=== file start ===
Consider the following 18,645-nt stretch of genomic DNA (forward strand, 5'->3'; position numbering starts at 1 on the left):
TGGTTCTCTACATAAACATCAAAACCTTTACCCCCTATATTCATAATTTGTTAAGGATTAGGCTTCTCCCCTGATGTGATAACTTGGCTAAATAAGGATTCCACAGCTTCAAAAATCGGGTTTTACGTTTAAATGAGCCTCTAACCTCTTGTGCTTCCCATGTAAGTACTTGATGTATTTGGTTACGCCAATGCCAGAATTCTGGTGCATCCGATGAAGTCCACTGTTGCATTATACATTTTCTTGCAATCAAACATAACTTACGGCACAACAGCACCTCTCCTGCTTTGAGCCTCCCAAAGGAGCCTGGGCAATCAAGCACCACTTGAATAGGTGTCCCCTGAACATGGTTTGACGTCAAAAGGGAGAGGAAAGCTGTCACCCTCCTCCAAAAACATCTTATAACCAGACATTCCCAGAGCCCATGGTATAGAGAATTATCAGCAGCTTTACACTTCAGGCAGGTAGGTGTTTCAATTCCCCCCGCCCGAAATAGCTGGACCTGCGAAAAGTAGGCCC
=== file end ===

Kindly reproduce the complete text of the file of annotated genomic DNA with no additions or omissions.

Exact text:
Consider the following 18,645-nt stretch of genomic DNA (forward strand, 5'->3'; position numbering starts at 1 on the left):
TGGTTCTCTACATAAACATCAAAACCTTTACCCCCTATATTCATAATTTGTTAAGGATTAGGCTTCTCCCCTGATGTGATAACTTGGCTAAATAAGGATTCCACAGCTTCAAAAATCGGGTTTTACGTTTAAATGAGCCTCTAACCTCTTGTGCTTCCCATGTAAGTACTTGATGTATTTGGTTACGCCAATGCCAGAATTCTGGTGCATCCGATGAAGTCCACTGTTGCATTATACATTTTCTTGCAATCAAACATAACTTACGGCACAACAGCACCTCTCCTGCTTTGAGCCTCCCAAAGGAGCCTGGGCAATCAAGCACCACTTGAATAGGTGTCCCCTGAACATGGTTTGACGTCAAAAGGGAGAGGAAAGCTGTCACCCTCCTCCAAAAACATCTTATAACCAGACATTCCCAGAGCCCATGGTATAGAGAATTATCAGCAGCTTTACACTTCAGGCAGGTAGGTGTTTCAATTCCCCCCGCCCGAAATAGCTGGACCTGCGAAAAGTAGGCCC